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How the Marshall Project visualized racial inequities in New York City subway policing

“Last month, The Marshall Project published a piece about arrests for subway turnstile jumping in New York City by interactive reporter Anna Flagg and former reporting intern Ashley Nerbovig. They found that, while the number of arrests for turnstile jumping has fallen since 2014, the racial makeup of those arrested has remained steady. This year, 89 percent of people arrested for turnstile jumping in NYC have been black or Hispanic.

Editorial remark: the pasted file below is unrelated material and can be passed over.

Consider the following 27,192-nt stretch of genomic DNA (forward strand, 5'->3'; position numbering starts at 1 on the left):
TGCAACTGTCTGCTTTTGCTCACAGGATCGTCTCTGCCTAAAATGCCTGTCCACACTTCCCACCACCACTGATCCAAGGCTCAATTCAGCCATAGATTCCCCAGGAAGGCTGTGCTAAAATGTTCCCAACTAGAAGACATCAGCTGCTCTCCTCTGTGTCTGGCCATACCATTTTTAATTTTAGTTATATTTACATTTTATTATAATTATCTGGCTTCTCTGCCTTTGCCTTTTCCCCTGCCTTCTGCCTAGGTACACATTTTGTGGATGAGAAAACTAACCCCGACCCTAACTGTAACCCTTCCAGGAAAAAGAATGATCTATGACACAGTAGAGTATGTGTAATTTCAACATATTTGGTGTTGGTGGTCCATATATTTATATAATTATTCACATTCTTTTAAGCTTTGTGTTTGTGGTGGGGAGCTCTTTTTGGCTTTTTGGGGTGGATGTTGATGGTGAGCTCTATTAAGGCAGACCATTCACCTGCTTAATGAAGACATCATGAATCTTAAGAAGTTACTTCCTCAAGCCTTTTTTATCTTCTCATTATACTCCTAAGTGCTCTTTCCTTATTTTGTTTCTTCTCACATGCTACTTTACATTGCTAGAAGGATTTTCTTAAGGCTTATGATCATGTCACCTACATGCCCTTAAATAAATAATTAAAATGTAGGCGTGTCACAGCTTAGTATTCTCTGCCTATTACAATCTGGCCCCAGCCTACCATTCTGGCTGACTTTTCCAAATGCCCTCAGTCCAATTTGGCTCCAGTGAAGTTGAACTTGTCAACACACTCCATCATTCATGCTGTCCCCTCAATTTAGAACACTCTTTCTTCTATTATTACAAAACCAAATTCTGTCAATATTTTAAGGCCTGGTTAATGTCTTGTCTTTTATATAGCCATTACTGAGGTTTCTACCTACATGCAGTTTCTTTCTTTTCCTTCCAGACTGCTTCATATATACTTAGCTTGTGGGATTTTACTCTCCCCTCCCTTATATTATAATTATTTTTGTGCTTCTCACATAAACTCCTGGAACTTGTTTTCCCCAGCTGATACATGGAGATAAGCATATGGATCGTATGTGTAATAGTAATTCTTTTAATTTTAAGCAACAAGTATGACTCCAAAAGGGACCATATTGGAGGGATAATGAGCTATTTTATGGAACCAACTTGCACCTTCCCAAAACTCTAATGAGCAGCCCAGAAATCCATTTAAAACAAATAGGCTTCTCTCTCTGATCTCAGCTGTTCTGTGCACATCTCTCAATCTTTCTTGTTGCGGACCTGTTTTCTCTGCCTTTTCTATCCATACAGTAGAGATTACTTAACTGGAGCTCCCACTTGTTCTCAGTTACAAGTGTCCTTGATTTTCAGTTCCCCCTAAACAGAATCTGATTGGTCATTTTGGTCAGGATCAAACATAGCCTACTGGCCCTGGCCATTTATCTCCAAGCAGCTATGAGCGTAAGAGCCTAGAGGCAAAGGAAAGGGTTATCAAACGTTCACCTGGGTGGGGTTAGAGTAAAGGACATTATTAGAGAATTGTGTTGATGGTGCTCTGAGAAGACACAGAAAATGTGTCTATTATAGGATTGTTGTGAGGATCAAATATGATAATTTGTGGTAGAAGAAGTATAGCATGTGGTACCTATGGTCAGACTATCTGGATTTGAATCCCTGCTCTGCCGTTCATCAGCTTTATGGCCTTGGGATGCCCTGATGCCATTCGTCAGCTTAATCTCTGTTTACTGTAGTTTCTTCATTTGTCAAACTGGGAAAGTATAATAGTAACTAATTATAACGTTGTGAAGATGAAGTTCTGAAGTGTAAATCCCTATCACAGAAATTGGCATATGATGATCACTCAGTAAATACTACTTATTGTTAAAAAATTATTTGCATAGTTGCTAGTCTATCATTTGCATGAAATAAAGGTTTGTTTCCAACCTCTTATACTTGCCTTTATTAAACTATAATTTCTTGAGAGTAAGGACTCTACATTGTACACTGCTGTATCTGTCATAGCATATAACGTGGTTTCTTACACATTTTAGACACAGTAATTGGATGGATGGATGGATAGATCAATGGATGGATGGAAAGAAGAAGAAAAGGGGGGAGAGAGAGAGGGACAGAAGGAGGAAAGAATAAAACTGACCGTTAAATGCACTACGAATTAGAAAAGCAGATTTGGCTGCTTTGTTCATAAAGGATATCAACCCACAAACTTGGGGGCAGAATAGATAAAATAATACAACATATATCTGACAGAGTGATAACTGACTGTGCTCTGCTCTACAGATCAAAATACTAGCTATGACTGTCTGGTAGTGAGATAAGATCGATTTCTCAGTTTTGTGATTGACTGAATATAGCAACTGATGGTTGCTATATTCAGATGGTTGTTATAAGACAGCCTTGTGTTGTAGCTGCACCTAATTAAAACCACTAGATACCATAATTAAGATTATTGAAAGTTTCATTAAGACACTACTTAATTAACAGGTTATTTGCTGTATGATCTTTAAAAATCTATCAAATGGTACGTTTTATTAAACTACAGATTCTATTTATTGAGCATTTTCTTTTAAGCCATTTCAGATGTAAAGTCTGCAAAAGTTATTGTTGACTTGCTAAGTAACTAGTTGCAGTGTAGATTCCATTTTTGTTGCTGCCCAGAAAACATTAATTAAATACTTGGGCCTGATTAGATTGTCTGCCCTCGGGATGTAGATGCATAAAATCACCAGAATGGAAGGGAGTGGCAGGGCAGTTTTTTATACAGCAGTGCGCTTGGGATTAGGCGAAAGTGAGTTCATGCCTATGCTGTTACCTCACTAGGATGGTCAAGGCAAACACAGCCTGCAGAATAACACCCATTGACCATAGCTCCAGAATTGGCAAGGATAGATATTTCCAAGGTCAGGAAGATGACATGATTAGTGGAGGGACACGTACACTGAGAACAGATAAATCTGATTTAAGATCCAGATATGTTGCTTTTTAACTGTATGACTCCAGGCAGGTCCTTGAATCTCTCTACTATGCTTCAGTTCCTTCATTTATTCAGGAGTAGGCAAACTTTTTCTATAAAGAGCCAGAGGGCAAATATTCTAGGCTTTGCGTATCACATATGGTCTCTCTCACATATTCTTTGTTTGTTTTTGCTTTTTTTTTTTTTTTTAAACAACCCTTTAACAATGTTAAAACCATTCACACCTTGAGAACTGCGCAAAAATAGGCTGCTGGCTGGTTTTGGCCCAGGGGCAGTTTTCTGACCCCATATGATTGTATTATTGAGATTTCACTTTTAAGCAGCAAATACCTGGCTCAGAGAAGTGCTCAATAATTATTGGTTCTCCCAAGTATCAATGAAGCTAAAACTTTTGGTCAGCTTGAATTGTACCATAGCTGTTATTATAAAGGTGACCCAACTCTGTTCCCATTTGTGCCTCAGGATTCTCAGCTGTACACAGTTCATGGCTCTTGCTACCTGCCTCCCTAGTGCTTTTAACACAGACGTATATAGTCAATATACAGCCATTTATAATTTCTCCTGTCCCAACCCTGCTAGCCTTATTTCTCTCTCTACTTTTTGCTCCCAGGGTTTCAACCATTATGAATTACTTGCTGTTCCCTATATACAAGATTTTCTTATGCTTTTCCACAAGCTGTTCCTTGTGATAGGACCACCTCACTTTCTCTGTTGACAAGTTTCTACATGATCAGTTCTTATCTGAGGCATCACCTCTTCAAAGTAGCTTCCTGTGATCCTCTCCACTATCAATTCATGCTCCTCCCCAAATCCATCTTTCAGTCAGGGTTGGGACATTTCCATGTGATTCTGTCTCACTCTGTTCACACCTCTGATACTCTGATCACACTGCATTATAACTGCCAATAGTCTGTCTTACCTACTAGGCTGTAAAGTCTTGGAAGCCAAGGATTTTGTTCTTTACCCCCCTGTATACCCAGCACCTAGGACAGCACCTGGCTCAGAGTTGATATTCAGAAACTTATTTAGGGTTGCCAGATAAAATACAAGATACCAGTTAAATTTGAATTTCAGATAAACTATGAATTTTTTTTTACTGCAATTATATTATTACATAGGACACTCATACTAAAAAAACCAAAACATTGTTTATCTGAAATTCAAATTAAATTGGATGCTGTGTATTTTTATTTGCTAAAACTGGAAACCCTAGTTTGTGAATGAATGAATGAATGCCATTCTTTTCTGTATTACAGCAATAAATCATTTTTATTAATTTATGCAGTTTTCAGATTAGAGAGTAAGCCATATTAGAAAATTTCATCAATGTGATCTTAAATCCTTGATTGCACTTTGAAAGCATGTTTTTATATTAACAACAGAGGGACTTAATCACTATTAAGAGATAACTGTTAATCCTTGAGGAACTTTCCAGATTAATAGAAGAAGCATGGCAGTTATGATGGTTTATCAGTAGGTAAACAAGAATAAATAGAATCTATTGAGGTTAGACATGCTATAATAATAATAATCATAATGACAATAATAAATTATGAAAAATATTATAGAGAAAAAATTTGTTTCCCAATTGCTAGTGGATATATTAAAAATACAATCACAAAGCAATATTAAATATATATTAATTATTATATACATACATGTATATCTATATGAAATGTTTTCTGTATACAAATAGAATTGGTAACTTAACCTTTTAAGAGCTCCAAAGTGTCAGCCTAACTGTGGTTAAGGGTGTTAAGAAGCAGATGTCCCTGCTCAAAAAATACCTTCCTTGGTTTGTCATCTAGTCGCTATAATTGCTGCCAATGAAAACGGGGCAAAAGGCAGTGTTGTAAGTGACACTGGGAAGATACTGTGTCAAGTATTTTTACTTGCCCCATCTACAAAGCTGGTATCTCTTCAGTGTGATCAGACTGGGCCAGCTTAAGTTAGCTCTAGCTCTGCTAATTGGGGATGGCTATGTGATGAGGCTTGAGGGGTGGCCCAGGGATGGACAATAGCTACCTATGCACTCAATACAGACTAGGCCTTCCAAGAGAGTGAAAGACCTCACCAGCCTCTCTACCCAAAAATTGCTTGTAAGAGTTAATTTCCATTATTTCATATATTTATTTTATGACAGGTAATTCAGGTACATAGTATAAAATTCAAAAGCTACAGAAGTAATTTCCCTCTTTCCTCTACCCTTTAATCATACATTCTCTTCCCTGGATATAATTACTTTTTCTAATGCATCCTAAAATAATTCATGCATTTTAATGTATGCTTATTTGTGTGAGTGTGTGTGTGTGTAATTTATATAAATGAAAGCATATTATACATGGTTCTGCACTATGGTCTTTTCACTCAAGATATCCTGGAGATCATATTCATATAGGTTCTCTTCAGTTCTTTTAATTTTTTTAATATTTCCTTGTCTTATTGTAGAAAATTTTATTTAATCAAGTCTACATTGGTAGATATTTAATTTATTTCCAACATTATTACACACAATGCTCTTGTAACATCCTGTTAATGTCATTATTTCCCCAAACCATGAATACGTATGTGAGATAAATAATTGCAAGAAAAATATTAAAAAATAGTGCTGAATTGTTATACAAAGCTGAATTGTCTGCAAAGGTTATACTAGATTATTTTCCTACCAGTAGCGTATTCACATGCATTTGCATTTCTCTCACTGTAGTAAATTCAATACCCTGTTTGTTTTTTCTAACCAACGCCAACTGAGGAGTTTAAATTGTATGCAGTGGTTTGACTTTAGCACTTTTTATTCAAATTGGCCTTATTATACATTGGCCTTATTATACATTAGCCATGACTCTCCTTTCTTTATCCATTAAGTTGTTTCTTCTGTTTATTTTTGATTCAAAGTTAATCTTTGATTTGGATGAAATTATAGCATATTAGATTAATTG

The piece opens with two adjacent maps, one showing the NYC precincts with the highest rates of arrests for turnstile jumping per subway card swipe and the other showing the city’s neighborhoods with largely black and Hispanic residents. Lower down in the story, a single map overlays those two data sets, highlighting how the majority of these arrests occur in the city’s neighborhoods of color. The visualization drives home the close tie between a neighborhood’s racial makeup and how strictly the subways are policed.

Storybench spoke with Flagg about how she assembled the maps and her thoughts on data visualization…”

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